This course will provide an introduction to key concepts in the genome sciences, using tools and concepts from computational biology and bioinformatics. Topics to be covered include genome structure, function, variation, and evolution. Students will learn computational and statistical methods for describing and quantifying various aspects of genome biology and will apply these tools to real world data. Prerequisite: Familiarity with molecular biology concepts such as DNA replication, transcription, and translation. No prior programming experience is required.
Quantitative understanding of biological systems through the application of physical principles. Course will emphasize topics that span multiple length and time scales, and different levels of biological organization. Two to four topics per semester, including possibly organismal motion from molecular processes to whole organisms, nervous systems from membrane channels to neuronal networks, noise in biology, novel biophysical technologies, etc. Prerequisite: Biology 201L, Mathematics 212 and 216 or equivalent, and calculus based introductory physics or permission of the instructors.
How theory and experimental techniques from physics can be used to analyze and understand biological structure and function, including chemical, mechanical, electrical, collective, and information-processing aspects. Prerequisites: Biology 201L and knowledge of statistical physics by taking either Physics 363 or Chemistry 311.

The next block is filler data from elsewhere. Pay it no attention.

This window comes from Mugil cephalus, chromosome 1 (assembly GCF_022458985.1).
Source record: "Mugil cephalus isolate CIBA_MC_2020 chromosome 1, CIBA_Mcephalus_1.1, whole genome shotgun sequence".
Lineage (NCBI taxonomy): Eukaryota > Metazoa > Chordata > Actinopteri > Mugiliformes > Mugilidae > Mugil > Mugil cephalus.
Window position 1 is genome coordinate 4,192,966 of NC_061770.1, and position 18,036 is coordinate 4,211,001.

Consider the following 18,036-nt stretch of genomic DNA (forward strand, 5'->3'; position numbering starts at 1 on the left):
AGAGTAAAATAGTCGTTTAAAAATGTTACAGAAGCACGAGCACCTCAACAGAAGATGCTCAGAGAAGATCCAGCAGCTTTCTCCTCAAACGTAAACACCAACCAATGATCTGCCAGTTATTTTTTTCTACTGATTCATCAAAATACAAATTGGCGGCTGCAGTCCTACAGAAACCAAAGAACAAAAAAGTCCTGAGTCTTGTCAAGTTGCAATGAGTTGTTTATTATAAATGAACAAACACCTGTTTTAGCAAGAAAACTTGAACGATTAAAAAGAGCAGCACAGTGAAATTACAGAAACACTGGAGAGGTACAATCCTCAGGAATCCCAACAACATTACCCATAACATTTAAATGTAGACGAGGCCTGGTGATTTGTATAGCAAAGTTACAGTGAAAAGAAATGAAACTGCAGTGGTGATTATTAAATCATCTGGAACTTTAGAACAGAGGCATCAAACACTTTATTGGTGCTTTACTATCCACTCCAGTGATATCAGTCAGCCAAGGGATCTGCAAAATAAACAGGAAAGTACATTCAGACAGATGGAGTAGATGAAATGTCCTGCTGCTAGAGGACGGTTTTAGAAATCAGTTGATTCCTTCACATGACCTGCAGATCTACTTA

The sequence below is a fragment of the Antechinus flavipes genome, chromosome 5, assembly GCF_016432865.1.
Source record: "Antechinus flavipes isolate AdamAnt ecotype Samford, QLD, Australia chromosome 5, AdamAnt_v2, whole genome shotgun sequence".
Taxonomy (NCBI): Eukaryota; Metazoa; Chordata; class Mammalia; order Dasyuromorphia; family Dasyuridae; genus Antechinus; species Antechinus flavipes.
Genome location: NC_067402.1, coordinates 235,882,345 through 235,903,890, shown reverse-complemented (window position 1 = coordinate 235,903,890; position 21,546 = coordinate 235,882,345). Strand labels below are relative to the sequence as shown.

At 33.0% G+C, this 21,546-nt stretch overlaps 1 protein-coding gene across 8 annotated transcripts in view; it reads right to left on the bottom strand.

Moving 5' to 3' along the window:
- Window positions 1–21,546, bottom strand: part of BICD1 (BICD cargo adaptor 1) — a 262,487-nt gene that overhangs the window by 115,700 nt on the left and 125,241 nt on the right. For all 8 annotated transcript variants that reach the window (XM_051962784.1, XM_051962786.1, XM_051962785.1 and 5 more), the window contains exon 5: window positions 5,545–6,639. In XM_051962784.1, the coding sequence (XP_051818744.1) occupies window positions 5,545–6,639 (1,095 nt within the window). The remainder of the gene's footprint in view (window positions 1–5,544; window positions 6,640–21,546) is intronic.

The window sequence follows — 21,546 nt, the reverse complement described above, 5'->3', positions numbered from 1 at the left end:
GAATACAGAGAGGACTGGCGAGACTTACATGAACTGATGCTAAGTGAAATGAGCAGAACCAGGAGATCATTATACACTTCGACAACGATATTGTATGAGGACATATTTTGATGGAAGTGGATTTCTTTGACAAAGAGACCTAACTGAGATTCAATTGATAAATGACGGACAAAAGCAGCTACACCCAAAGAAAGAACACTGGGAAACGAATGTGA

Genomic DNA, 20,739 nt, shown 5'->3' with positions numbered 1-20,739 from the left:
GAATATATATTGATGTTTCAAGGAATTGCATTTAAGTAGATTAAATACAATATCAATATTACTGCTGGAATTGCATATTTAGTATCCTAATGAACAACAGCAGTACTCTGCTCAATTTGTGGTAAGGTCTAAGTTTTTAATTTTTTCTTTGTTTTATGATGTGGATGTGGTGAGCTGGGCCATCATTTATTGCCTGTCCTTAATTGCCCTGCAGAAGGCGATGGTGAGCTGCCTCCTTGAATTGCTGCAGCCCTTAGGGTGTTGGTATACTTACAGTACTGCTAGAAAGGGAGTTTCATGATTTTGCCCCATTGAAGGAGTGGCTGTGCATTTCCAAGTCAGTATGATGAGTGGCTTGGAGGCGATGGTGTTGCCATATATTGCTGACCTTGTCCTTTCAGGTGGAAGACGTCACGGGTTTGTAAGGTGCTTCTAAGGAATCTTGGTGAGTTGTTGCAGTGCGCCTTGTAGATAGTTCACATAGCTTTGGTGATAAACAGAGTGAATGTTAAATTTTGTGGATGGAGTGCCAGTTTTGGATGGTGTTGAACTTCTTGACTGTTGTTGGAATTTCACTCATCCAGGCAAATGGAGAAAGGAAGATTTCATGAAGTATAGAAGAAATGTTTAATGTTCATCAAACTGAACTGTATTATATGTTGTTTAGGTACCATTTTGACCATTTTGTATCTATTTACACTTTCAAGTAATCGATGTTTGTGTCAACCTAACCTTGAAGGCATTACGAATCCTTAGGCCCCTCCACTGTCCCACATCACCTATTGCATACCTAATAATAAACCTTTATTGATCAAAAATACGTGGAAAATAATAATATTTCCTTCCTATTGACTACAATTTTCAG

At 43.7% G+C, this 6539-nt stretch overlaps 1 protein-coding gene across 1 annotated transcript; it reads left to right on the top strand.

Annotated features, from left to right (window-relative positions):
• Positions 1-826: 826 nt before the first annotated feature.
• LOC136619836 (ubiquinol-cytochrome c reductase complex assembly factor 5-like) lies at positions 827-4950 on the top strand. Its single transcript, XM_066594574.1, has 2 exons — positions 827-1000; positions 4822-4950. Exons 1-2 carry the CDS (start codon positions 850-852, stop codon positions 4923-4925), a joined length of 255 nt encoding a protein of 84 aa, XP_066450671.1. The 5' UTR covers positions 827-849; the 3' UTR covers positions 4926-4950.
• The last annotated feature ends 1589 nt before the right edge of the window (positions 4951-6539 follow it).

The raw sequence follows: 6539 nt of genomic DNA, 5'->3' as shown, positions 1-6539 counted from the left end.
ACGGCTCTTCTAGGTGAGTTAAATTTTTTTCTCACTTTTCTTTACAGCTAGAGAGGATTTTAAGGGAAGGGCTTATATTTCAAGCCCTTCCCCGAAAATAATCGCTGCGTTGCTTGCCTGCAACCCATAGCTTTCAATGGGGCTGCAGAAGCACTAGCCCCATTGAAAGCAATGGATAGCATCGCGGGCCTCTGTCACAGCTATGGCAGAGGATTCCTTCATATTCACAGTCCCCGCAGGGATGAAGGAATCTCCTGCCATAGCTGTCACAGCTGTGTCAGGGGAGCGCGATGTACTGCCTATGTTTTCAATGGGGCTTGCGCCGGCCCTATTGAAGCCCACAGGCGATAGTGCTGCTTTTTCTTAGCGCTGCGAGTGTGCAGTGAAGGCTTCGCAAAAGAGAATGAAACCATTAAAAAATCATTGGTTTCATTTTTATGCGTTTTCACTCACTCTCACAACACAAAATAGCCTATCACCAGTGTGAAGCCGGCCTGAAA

An exploration of how we have come to understand the relationships between genes and traits, with a focus on traits of biomedical importance. We explore how physiological systems biology can be used to understand the causal pathways by which genes affect traits. Examples will be taken largely from the biomedical literature with a focus on genetic diseases and the roles of genetic background and environment in determining how (and why) genes affect traits. Readings and class participation, short papers and oral presentations on research projects. Nijhout
Evolution of genes, gene families, and genomes and relation to their structure, function and history. Contemporary computer-based analysis of nucleic acid and protein evolution including: BLAST searches; sequence alignment; estimation of rates, patterns, types of substitution; interpreting evolutionary changes in structure-function relations; protein homology modeling; visualizing and annotating protein structure. Prerequisite: Biology 201L or consent of the instructor. One course.
Use of genetic sequence analysis to examine aspects of natural populations of humans and other organisms in the past and present. Topics include molecular phylogenetics; the origin, maintenance, and loss of major features of evolution; the evolutionary process at the molecular level; reconstruction of human origins and paleohistory; and genetic information in forensic studies. One course.
A first course in biological modeling. Emphasizes methods common to model building in general. Mathematica based lab develops and applies a high level programming language to simplify model building. Topics drawn from cell and molecular biology, molecular evolution, enzyme catalysis, biochemical pathways, population genetics, ecology, systems biology, and developmental biology. Prerequisite: Mathematics 103 or equivalent. One course.
A first course applying mathematics to biological problems. Topics drawn from cell and molecular biology, molecular evolution, enzyme catalysis, biochemical pathways, ecology, systems biology, and developmental biology. Prerequisite: Mathematics 212 or equivalent. One course.